11-18-2010, 10:56 PM
  #16
Foal
Oh yes, she's the absolute best to ride, her ears actually go floppy, because she's so relaxed.
     
    11-18-2010, 11:05 PM
  #17
Green Broke
Ak1- I don't know if I read it in here but I can't seem to find it but did you say do transitions from walk to canter?? And that will help

I always though that was a higher up thing, but if its not I would love to teach my tb it.
How would you go about teaching it??
     
    11-19-2010, 12:14 AM
  #18
Trained
Well considering TBs are normally mounted while they are in motion...it makes sense that she doesn't understand that want her to be still; she's just been taught to be moving while the rider mounts, or shall I say that if they move, they just hoist the jockey up there anyway.

What you need to do is create a circumtance in which "stand still' is clear for her. The way I train or retrain a horse to stand at the mounting block is to do 1 of 2 different exercises to teach him that you want him to be still while you mount. Either way is effective, and retrains the mind of the horse to not anticipate the mounting, so he learns to stand still.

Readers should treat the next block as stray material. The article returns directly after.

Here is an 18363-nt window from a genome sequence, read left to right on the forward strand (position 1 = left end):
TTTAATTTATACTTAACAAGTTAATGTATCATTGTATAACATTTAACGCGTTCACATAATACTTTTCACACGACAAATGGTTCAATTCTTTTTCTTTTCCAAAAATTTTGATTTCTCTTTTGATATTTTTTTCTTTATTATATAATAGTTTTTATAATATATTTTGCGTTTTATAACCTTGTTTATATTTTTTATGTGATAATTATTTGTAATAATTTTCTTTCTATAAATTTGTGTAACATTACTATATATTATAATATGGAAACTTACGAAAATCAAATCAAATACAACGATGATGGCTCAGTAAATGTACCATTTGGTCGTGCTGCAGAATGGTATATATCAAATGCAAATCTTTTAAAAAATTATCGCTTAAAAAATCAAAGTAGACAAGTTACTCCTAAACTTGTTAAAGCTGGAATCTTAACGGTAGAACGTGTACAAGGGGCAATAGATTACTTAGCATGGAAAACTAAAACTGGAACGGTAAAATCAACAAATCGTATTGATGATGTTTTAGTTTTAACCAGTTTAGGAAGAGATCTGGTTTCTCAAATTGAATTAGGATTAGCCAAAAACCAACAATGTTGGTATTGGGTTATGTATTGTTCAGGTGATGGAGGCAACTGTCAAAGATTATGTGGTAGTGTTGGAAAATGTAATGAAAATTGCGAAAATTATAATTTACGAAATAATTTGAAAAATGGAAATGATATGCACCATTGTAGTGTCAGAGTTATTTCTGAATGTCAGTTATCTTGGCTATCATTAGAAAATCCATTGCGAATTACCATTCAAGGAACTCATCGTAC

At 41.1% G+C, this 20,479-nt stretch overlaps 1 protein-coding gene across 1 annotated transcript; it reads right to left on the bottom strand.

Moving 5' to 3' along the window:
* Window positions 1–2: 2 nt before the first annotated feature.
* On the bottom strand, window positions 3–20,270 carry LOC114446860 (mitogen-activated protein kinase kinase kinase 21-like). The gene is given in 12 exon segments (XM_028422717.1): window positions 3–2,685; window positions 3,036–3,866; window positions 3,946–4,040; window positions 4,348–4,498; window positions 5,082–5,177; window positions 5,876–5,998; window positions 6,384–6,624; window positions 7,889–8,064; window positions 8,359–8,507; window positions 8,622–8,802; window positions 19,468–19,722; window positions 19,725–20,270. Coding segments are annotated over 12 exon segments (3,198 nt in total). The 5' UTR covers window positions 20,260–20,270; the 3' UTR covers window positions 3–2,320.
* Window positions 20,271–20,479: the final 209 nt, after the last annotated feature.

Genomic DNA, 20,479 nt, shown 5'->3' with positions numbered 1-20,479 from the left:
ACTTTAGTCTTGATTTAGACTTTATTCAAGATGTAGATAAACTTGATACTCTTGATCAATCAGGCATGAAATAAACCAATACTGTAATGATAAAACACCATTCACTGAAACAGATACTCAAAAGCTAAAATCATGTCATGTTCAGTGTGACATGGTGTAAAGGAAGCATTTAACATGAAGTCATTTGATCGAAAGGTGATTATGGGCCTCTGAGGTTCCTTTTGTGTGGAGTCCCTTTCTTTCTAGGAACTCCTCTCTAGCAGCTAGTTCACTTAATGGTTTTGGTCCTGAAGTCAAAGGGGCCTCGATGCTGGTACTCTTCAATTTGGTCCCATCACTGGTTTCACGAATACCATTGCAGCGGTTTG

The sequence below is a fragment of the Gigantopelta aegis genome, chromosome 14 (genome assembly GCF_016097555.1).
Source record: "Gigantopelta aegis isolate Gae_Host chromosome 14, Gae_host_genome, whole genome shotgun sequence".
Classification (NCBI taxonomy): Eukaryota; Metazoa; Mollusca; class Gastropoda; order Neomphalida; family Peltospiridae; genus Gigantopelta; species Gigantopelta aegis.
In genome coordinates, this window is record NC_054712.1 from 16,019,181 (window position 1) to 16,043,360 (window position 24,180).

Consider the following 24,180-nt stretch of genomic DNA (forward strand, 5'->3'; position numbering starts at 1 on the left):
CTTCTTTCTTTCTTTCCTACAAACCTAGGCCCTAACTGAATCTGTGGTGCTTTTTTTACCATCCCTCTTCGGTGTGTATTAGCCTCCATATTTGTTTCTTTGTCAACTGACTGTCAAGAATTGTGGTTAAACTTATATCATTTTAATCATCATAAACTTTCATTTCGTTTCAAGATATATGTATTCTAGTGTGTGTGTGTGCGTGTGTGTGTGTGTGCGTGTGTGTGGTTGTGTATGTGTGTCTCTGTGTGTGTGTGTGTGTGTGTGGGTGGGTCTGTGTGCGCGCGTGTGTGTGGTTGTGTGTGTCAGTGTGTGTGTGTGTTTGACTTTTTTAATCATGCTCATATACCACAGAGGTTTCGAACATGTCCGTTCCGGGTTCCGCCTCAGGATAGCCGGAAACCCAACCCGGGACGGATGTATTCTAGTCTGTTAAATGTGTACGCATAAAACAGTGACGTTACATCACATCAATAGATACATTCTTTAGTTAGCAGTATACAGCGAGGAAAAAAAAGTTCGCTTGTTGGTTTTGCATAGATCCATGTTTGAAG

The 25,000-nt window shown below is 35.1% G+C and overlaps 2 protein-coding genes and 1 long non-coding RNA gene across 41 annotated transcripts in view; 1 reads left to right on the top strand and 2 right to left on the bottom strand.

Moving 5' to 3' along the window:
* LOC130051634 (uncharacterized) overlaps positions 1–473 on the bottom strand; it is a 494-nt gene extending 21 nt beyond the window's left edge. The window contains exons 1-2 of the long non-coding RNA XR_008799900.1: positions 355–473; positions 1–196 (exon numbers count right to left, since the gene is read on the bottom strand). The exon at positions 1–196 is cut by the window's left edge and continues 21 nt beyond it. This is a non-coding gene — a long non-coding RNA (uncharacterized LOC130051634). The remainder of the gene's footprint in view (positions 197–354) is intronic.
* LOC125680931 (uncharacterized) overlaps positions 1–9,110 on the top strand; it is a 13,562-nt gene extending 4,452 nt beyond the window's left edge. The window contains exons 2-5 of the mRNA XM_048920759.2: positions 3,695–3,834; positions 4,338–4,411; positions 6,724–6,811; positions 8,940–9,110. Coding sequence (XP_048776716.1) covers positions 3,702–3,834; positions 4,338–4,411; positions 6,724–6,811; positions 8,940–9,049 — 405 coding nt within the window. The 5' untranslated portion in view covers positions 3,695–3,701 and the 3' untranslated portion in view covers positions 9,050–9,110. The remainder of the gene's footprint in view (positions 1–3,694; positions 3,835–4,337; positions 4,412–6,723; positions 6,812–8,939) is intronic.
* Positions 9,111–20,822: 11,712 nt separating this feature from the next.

1. Lead horse up to block, lining her up to it like as if you are going to mount, ask her to stop, and stand there for a few seconds, then walk away with her, maybe do a bit of backing, or hip yielding, so she isn't "just" walking around on the lead. Keep doing this over and over, progressively adding more time to your 'expectation' of her to stand still. Once she will walk up to the block and stand there with you in a normal leading position, then start asking her to stop, then step up onto the mounting block, and the retreat once more...eventually you will get to a point where you will get on the mounting block, fuss with the saddle, pat her all over her body (while on block), and step off and walk away again. Once she has that down, then get on block, put a foot in stirrup, and retreat...and so on and so forth, until she stands there for you to get on, quietly and calmly. This may take one lesson, or several. I would most certainly work on this AFTER she has had some groundwork to get her mind 'working'; she also won't have all that extra energy, that she would have if you saddled and went straight to mounting practice.